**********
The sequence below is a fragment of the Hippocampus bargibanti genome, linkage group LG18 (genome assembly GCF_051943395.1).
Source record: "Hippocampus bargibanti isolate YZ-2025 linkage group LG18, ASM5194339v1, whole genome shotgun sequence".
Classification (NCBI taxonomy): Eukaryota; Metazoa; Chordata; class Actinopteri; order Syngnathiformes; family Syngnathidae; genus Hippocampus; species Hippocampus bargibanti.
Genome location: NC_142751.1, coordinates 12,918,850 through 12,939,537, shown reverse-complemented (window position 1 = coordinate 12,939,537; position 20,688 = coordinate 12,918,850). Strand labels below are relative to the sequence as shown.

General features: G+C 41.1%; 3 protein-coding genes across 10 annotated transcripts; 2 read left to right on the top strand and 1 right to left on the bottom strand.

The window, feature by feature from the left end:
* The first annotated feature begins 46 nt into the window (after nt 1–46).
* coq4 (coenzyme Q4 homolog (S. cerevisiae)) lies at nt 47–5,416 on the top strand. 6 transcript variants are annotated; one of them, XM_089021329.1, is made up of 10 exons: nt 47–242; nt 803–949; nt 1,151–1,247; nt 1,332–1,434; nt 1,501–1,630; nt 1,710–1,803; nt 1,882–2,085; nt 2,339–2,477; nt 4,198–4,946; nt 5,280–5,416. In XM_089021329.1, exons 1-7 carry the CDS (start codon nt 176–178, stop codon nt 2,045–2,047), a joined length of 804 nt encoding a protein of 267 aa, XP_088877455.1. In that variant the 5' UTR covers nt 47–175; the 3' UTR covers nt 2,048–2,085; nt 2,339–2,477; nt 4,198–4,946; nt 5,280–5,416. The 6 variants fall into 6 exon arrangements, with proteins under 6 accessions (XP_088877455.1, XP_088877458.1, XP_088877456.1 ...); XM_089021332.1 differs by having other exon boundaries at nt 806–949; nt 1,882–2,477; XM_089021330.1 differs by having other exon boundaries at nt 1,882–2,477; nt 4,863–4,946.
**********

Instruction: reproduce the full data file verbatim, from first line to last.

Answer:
The sequence below is a fragment of the Hippocampus bargibanti genome, linkage group LG18 (genome assembly GCF_051943395.1).
Source record: "Hippocampus bargibanti isolate YZ-2025 linkage group LG18, ASM5194339v1, whole genome shotgun sequence".
Classification (NCBI taxonomy): Eukaryota; Metazoa; Chordata; class Actinopteri; order Syngnathiformes; family Syngnathidae; genus Hippocampus; species Hippocampus bargibanti.
Genome location: NC_142751.1, coordinates 12,918,850 through 12,939,537, shown reverse-complemented (window position 1 = coordinate 12,939,537; position 20,688 = coordinate 12,918,850). Strand labels below are relative to the sequence as shown.

General features: G+C 41.1%; 3 protein-coding genes across 10 annotated transcripts; 2 read left to right on the top strand and 1 right to left on the bottom strand.

The window, feature by feature from the left end:
* The first annotated feature begins 46 nt into the window (after nt 1–46).
* coq4 (coenzyme Q4 homolog (S. cerevisiae)) lies at nt 47–5,416 on the top strand. 6 transcript variants are annotated; one of them, XM_089021329.1, is made up of 10 exons: nt 47–242; nt 803–949; nt 1,151–1,247; nt 1,332–1,434; nt 1,501–1,630; nt 1,710–1,803; nt 1,882–2,085; nt 2,339–2,477; nt 4,198–4,946; nt 5,280–5,416. In XM_089021329.1, exons 1-7 carry the CDS (start codon nt 176–178, stop codon nt 2,045–2,047), a joined length of 804 nt encoding a protein of 267 aa, XP_088877455.1. In that variant the 5' UTR covers nt 47–175; the 3' UTR covers nt 2,048–2,085; nt 2,339–2,477; nt 4,198–4,946; nt 5,280–5,416. The 6 variants fall into 6 exon arrangements, with proteins under 6 accessions (XP_088877455.1, XP_088877458.1, XP_088877456.1 ...); XM_089021332.1 differs by having other exon boundaries at nt 806–949; nt 1,882–2,477; XM_089021330.1 differs by having other exon boundaries at nt 1,882–2,477; nt 4,863–4,946.